“The best companies communicate in a manner that is both impactful and effective. They do it better than their competition."
This time, the room remained pretty quiet for a few minutes. Eric was mulling it over in his head, and coming up empty. Thatcher didn’t make him think too long. “Okay, I will let you off the hook on the second one. The best companies make smart decisions. Does anyone want to take a stab at what I mean by that?”, Thatcher asked. “It’s pretty obvious, isn’t it?” Don said, not really nastily, rather more so rhetorically. “It means they make the right decision more often than their competition.” What Thatcher said next took the group by surprise. “Not really, sometimes a smart decision turns out to be wrong. Here’s what I’ve learned. Making smart decisions is about knowing when and how to make them. I’ll try my best to make some sense of this for you. When the repercussions of inaction are greater than those of imperfect action, the best companies take the imperfect action even at the risk of being wrong. Conversely, when the risk of making the wrong choice is greater than the risk of not making any choice, the best companies slow down. They rely on data and the collective intelligence of the group to make their decision, even if that means the window of opportunity closes before they can make their choice. Does that make any sense?”, he asked. Everyone nodded, but still seemed a little confused. “I tell you what, this is one of those principles that you need to see in action before you can fully grasp it. We will have that opportunity as we work through our strategy. So let’s move on to the final thing.”, Thatcher suggested.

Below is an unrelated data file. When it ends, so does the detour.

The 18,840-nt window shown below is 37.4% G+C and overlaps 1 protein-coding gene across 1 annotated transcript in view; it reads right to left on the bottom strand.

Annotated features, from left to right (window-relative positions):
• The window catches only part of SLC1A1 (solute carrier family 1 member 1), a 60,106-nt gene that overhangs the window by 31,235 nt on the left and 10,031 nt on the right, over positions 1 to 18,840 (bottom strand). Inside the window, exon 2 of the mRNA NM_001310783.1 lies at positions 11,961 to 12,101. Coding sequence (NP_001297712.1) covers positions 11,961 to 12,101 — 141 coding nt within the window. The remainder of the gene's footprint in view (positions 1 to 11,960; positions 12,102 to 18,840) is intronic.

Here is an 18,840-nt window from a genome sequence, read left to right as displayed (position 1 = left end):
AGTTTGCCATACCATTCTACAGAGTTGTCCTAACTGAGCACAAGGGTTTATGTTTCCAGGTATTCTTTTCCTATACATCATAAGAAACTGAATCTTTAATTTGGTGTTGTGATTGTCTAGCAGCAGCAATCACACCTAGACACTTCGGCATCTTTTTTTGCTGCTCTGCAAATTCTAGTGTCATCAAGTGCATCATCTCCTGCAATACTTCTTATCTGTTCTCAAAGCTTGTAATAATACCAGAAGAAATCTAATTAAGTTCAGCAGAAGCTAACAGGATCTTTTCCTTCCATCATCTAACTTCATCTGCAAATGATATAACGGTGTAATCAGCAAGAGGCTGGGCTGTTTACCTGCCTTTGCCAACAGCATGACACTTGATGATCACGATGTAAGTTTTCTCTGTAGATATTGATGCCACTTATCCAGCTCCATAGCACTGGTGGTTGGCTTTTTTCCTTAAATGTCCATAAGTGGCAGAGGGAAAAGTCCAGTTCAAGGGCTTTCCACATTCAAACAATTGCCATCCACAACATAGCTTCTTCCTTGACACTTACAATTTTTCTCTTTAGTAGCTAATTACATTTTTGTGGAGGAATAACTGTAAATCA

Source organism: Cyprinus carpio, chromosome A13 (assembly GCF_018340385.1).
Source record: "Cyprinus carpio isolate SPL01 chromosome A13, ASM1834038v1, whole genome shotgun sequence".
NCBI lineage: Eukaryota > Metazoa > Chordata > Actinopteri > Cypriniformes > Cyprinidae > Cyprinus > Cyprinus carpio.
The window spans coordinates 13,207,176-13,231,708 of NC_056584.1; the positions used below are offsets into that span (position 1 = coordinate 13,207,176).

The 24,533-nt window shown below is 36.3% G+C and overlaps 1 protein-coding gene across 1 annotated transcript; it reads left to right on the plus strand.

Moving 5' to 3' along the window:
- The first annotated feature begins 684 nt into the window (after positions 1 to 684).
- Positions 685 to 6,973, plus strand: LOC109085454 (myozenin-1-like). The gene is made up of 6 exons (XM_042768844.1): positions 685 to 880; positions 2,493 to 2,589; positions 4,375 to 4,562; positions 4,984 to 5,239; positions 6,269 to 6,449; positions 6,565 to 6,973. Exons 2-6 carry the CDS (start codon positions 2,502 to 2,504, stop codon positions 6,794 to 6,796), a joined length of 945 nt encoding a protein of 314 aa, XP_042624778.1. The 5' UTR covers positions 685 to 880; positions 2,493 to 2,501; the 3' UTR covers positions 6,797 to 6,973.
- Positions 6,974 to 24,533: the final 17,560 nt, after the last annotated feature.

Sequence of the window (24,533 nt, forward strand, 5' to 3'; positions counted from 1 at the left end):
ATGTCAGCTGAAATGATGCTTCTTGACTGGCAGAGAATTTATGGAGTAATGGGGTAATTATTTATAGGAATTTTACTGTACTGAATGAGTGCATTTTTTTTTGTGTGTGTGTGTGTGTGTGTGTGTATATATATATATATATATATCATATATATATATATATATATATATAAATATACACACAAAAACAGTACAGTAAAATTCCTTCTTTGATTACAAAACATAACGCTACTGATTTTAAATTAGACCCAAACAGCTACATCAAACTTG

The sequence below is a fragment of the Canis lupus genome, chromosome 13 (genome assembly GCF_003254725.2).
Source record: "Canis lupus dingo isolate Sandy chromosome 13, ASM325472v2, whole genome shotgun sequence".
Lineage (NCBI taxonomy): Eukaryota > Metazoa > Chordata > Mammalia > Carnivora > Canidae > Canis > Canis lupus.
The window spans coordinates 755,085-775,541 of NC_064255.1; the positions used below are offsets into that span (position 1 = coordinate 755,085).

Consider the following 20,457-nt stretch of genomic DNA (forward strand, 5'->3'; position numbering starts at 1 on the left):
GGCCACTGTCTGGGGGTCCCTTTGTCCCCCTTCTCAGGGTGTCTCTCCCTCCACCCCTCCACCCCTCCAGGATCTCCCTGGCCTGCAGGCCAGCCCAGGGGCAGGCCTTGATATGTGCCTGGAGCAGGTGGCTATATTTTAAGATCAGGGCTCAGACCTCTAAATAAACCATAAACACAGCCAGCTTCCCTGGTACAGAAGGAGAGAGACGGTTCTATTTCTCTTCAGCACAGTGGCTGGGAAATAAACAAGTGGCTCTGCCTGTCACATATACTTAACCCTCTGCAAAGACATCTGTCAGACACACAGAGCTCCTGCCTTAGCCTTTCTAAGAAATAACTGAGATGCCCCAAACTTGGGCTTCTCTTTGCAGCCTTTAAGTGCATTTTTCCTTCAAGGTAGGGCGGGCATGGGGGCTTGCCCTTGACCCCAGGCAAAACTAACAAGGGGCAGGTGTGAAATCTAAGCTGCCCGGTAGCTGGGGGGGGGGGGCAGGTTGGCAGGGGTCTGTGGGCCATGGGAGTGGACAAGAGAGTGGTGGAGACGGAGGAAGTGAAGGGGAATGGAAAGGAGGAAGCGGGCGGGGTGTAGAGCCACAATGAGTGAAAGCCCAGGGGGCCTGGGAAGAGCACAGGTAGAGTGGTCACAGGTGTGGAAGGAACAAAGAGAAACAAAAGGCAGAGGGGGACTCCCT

"When the repercussions of inaction are greater than those of imperfect action, the best companies take the imperfect action even at the risk of being wrong."
“Any thoughts as to the last one? Nothing? I am just getting crickets here.”, Thatcher laughed. “You guys are killing me, but I can’t blame you. These are kind of broad questions. The third thing that the best companies do is to maintain focus and accountability. Let’s face it, every one of us can be a squirrel at times, just chasing nuts. The companies that are winning have a dogged determination to do the things and only those things they believe will lead them to where they want to go. Look at a company like Zappos, for example. Everyone is focused and held accountable for one thing, delivering happiness, as they call it. More commonly known as exceptional customer service.”
“If we can do these three things, communicate effectively, make smart decisions, stay focused and accountable, and maintain our people first mindset, we will succeed. Huh, I can tell by your glassy-eyed stares that we are overdue fora break. Think about these three things, and we can talk more about them when we get back together. I’m really grateful for the energy that you’ve brought here this morning. Don, I’m going to do my best to make sure these two days don’t fall into the “useless meeting” category.”, Thatcher winked.